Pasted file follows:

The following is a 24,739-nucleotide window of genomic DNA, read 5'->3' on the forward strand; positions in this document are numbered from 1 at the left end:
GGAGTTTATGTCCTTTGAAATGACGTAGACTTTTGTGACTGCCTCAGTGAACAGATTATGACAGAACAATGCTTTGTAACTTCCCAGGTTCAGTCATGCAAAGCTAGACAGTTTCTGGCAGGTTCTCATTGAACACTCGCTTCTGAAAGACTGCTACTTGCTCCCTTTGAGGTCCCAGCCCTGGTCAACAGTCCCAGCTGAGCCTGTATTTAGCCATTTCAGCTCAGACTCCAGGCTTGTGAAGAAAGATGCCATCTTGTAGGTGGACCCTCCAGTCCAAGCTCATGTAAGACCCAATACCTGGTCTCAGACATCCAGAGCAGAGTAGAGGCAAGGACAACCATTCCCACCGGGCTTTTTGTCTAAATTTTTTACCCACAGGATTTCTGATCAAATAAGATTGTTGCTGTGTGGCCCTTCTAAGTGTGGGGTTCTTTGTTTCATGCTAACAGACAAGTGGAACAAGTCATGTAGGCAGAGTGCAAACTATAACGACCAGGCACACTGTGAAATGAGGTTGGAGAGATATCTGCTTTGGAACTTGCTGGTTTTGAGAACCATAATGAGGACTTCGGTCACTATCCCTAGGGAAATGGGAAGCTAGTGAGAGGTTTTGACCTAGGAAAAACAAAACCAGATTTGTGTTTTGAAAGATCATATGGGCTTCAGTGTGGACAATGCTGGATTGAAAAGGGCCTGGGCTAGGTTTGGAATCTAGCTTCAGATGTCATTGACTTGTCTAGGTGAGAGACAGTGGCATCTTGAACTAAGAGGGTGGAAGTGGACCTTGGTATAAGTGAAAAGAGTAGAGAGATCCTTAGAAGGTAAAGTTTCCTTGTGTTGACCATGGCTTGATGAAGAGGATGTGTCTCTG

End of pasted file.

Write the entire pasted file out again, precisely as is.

The following is a 24,739-nucleotide window of genomic DNA, read 5'->3' on the forward strand; positions in this document are numbered from 1 at the left end:
GGAGTTTATGTCCTTTGAAATGACGTAGACTTTTGTGACTGCCTCAGTGAACAGATTATGACAGAACAATGCTTTGTAACTTCCCAGGTTCAGTCATGCAAAGCTAGACAGTTTCTGGCAGGTTCTCATTGAACACTCGCTTCTGAAAGACTGCTACTTGCTCCCTTTGAGGTCCCAGCCCTGGTCAACAGTCCCAGCTGAGCCTGTATTTAGCCATTTCAGCTCAGACTCCAGGCTTGTGAAGAAAGATGCCATCTTGTAGGTGGACCCTCCAGTCCAAGCTCATGTAAGACCCAATACCTGGTCTCAGACATCCAGAGCAGAGTAGAGGCAAGGACAACCATTCCCACCGGGCTTTTTGTCTAAATTTTTTACCCACAGGATTTCTGATCAAATAAGATTGTTGCTGTGTGGCCCTTCTAAGTGTGGGGTTCTTTGTTTCATGCTAACAGACAAGTGGAACAAGTCATGTAGGCAGAGTGCAAACTATAACGACCAGGCACACTGTGAAATGAGGTTGGAGAGATATCTGCTTTGGAACTTGCTGGTTTTGAGAACCATAATGAGGACTTCGGTCACTATCCCTAGGGAAATGGGAAGCTAGTGAGAGGTTTTGACCTAGGAAAAACAAAACCAGATTTGTGTTTTGAAAGATCATATGGGCTTCAGTGTGGACAATGCTGGATTGAAAAGGGCCTGGGCTAGGTTTGGAATCTAGCTTCAGATGTCATTGACTTGTCTAGGTGAGAGACAGTGGCATCTTGAACTAAGAGGGTGGAAGTGGACCTTGGTATAAGTGAAAAGAGTAGAGAGATCCTTAGAAGGTAAAGTTTCCTTGTGTTGACCATGGCTTGATGAAGAGGATGTGTCTCTG